Burlington County Prosecutor LaChia L. Bradshaw announced that the third and final defendant who conceived the fictitious GoFundMe “Paying it Forward” campaign was sentenced Friday to three years in New Jersey state prison for participating in the fraudulent scheme that misled donors into contributing more than $402,000 to a fabricated cause.
Katelyn McClure, 32, of Burlington Township, was not present in the Mount Holly courtroom when Superior Court Judge Christopher J. Garrenger handed down the sentence because she is serving a 12-month plus one-day term in a Connecticut federal prison for her role in the scam. The New Jersey sentence will run concurrently with the federal one.
Judge Garrenger also ruled that McClure, a former state Department of Transportation worker, is permanently barred from ever holding another position as a public employee.
McClure was charged in late 2018 – along with her boyfriend at the time, Mark D’Amico, of Florence, and Johnny Bobbitt of Philadelphia – with concocting the feel-good story that misled potential donors into believing the money would go to help the homeless veteran, who was living on the streets of Kensington in Philadelphia.
At the time, it was the largest fraud perpetrated through a crowdfunding company. GoFundMe voluntarily reimbursed the donors.
D’Amico, 43, was sentenced in August 2022 to five years in New Jersey State Prison. He pled guilty in December 2019 to Misapplication of Entrusted Property (Second Degree).
D’Amico is also serving federal time, in Pennsylvania, having been sentenced in April 2022 to 27 months behind bars. His state and federal sentences are running concurrently.
He and McClure were ordered by the federal judge to make full restitution to GoFundMe.
Bobbitt pled guilty in March 2019 to Conspiracy to Commit Theft by Deception (Second Degree), and was admitted into the New Jersey Judiciary’s Recovery Court program when sentenced in April 2019. The program allows those with addiction problems to seek treatment instead of being incarcerated.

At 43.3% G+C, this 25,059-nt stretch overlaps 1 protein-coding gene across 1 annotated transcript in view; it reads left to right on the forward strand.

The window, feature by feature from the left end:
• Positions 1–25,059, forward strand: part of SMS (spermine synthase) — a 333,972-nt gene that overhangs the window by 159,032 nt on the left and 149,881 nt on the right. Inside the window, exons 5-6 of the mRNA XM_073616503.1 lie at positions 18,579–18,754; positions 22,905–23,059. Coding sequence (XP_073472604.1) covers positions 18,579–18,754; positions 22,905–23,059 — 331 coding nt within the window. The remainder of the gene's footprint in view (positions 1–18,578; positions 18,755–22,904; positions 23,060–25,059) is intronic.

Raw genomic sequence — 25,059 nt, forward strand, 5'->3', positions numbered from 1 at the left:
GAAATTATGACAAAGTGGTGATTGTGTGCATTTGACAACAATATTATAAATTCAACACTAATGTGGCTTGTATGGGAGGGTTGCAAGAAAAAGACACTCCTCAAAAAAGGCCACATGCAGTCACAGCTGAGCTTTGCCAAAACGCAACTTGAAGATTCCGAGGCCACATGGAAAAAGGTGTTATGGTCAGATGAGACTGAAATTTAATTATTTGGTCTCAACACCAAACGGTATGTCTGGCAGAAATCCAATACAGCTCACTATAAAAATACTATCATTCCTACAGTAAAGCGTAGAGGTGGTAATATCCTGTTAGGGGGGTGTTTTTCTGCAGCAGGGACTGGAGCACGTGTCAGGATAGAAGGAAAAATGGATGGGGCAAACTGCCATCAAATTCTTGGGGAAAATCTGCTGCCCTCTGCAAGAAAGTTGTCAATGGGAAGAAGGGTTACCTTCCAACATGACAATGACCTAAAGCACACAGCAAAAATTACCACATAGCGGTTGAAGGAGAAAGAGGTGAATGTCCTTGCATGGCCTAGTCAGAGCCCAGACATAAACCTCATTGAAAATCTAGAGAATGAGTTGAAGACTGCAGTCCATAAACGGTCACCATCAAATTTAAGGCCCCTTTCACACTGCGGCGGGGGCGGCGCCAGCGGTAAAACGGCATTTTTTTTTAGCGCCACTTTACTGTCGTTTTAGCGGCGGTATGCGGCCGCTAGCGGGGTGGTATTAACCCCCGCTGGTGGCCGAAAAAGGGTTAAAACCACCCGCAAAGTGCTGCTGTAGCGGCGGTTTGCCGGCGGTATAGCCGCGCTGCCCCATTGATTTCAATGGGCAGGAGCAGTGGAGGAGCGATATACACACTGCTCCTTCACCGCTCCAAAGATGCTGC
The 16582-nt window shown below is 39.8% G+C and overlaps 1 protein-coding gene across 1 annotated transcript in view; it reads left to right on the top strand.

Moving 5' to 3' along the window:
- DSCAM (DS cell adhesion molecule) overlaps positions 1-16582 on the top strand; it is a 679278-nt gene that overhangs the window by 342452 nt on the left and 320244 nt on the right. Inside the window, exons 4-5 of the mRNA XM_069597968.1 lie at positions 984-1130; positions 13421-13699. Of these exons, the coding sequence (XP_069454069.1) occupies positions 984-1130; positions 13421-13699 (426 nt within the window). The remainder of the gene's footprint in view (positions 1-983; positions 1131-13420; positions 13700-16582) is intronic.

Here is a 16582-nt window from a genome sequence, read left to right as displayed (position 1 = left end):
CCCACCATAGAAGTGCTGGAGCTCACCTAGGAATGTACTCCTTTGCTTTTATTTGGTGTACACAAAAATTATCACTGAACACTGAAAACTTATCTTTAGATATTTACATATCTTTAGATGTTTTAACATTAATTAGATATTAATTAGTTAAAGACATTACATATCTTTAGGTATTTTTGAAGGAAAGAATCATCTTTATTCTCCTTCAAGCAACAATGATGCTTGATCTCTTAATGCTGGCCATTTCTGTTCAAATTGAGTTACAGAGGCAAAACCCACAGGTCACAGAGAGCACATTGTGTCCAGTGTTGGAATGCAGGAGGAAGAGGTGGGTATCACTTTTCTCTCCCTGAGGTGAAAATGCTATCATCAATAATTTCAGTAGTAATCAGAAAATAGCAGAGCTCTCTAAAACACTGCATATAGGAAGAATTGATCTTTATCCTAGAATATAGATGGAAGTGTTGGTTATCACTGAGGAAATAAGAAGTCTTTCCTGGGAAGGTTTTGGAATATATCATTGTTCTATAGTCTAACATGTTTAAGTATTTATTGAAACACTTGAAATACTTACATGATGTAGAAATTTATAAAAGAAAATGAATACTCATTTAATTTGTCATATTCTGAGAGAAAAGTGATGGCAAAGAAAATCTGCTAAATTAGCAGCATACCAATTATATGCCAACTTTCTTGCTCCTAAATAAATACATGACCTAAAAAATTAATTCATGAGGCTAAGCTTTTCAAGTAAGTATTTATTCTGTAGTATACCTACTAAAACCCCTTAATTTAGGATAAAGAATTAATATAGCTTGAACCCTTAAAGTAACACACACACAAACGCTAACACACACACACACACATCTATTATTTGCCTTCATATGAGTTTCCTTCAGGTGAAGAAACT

However, if Bobbitt fails to adhere to the tightly-structured regimen of treatment and recovery services, which includes frequent testing for drug use, he could be sentenced to five years in state prison.
McClure admitted that she advanced the false narrative about Bobbitt, saying it was at D’Amico’s direction, and pled guilty in New Jersey Superior Court in April 2019 to Theft by Deception (Second Degree).
The cases against the trio in New Jersey Superior Court were put on hold while charges were pursued on the federal level by the U.S. Attorney’s Office in the District of New Jersey.
Bobbitt was sentenced federally in October 2022 in U.S. District Court in Camden to three years of probation and ordered to pay $25,000 in restitution.
The “Paying it Forward” GoFundMe campaign was created on November 10, 2017, soon after D’Amico took a picture of McClure and Bobbitt standing in front of the Girard Avenue exit ramp on Interstate 95 in Philadelphia. The fairy tale narrative that accompanied the photo indicated that McClure had run out of gas, and Bobbitt spent his last $20 to help her get back on her way.
The campaign listed a goal of $10,000 to provide Bobbitt with rent for an apartment, a reliable vehicle and six months of living expenses, among other things. But the incoming funds far exceeded their expectations – rising above $400,000 – and were quickly spent by McClure and D’Amico on casino gambling and personal items such as a BMW, a New Year’s trip to Las Vegas, a helicopter ride over the Grand Canyon and Louis Vuitton hand bags.
Within a few months of the campaign’s creation, all of the donated funds had been spent. Once he realized the money had been squandered, Bobbitt took civil action against D’Amico and McClure. He alleged in August 2018 through his attorneys that he had only received approximately $75,000 of the funds raised on his behalf.
“This sentencing brings to a close a case that defrauded more than 14,000 people whose decency and compassion for others elicited a tremendously heartwarming response to assist someone they believed was truly in need,” Prosecutor Bradshaw said. “With the new year comes new hope for a better world, and our wish is that prosecutions like this will serve to deter criminals from such deceitful actions, but not discourage individuals from caring about those who are in crisis as a result of a tragedy, or simply need a helping hand after experiencing a hardship or setback.”
The case was prosecuted by Assistant Prosecutor Andrew McDonnell, supervisor of the BCPO Financial Crimes Unit. The investigation was conducted by the Prosecutor’s Office Financial Crimes Unit and High-Tech Crimes Unit, with assistance from the Florence Township Police Department.